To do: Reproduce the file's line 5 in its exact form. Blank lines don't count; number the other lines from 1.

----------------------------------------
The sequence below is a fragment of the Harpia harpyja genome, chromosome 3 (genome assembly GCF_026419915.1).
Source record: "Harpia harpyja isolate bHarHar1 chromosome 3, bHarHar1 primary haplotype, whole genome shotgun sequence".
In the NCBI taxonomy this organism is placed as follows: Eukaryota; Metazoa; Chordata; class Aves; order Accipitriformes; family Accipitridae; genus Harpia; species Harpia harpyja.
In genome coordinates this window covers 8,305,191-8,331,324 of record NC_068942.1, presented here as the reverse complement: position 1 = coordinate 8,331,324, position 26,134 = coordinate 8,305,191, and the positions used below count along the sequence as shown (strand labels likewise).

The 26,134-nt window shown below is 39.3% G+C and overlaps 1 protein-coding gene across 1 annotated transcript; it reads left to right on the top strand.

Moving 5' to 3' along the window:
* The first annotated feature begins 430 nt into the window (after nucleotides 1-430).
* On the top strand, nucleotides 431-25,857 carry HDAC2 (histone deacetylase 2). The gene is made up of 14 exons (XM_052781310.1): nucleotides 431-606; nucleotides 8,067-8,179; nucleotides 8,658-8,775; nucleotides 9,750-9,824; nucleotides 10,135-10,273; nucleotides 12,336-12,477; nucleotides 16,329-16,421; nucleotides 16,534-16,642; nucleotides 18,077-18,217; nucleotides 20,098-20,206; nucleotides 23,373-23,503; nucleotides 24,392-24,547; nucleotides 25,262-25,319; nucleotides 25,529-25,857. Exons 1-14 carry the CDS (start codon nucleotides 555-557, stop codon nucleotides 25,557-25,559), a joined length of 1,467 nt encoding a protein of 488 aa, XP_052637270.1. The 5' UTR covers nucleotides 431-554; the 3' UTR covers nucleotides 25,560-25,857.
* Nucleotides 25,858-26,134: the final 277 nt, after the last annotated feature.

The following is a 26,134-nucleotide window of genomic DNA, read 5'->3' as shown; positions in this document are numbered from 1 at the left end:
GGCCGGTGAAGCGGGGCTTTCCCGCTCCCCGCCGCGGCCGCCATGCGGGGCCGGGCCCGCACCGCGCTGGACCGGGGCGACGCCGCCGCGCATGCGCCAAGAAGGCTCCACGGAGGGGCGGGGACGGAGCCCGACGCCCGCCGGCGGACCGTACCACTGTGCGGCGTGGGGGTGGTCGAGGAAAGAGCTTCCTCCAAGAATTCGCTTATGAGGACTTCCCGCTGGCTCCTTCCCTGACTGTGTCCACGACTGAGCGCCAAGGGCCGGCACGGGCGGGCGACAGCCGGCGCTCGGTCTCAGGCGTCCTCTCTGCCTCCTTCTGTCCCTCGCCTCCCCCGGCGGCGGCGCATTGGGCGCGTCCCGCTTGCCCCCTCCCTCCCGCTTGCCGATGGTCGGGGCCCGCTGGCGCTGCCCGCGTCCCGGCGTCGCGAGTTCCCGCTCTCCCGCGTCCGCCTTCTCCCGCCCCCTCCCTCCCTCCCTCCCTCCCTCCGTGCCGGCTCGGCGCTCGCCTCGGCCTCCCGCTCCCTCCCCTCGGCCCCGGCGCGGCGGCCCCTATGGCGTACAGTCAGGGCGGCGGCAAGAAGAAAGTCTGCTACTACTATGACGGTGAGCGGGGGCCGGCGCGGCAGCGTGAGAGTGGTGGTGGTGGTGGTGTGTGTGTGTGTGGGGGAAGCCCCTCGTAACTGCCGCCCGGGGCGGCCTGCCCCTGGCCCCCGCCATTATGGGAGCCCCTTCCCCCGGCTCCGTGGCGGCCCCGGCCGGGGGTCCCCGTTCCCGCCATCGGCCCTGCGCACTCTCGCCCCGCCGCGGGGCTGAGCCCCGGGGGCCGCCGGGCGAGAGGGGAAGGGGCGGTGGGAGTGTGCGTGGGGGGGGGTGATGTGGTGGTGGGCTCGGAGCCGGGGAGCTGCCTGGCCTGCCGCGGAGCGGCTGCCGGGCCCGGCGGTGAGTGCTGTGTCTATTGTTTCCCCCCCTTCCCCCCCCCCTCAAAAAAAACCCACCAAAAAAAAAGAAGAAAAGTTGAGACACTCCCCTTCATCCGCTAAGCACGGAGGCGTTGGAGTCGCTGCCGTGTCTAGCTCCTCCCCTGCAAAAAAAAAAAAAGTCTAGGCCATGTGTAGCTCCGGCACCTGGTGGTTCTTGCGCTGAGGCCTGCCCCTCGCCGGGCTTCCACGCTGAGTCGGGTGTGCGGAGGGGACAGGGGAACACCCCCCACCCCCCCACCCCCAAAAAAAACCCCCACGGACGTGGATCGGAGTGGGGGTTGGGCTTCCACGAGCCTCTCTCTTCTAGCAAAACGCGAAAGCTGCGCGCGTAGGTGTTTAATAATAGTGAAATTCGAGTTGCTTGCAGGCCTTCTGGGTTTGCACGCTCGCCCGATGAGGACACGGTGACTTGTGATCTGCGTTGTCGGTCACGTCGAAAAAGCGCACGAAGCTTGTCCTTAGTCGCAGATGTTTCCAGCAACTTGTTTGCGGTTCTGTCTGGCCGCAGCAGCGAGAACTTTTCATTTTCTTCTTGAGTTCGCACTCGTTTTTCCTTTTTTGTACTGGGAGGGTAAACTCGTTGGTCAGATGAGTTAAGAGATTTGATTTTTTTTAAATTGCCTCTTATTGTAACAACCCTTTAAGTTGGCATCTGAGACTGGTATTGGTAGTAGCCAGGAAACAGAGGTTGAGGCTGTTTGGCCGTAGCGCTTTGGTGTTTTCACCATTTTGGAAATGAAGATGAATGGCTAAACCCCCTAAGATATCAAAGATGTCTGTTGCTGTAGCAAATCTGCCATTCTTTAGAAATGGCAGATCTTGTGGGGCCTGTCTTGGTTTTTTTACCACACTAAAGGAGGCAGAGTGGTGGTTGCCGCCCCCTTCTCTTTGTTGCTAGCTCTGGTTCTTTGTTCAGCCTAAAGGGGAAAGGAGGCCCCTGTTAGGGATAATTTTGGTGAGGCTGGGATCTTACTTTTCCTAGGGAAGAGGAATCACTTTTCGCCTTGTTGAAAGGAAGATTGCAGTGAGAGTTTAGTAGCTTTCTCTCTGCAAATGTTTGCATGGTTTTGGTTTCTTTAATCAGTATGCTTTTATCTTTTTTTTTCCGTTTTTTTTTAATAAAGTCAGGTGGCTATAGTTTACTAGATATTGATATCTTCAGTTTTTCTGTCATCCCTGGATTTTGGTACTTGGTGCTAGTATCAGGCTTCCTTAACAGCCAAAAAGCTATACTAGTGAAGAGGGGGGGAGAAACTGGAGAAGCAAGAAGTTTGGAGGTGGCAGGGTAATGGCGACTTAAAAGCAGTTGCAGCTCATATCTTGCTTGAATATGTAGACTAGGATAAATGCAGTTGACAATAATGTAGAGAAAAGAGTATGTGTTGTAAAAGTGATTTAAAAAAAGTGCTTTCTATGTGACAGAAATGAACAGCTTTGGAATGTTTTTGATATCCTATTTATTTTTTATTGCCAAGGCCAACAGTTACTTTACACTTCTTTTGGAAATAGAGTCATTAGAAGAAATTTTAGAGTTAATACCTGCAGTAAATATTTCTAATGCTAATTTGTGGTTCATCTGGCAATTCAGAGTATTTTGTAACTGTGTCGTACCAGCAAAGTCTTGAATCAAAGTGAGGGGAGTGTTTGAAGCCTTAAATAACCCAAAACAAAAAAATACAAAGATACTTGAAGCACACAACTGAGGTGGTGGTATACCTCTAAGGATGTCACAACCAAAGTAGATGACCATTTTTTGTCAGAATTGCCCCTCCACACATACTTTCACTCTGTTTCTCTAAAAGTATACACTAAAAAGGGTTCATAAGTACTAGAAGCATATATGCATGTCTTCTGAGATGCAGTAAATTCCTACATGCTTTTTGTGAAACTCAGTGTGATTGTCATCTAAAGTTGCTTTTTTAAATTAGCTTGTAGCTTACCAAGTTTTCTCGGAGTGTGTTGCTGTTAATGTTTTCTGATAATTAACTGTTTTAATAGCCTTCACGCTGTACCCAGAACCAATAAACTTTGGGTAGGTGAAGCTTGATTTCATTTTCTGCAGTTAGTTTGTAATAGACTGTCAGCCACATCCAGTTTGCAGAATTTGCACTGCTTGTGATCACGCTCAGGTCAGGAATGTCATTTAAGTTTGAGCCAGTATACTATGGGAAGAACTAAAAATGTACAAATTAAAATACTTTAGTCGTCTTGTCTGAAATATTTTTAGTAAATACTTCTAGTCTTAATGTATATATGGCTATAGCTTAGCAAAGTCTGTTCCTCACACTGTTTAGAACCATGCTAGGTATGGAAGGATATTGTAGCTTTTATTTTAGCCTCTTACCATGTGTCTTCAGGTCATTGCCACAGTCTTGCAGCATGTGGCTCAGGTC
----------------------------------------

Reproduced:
The 26,134-nt window shown below is 39.3% G+C and overlaps 1 protein-coding gene across 1 annotated transcript; it reads left to right on the top strand.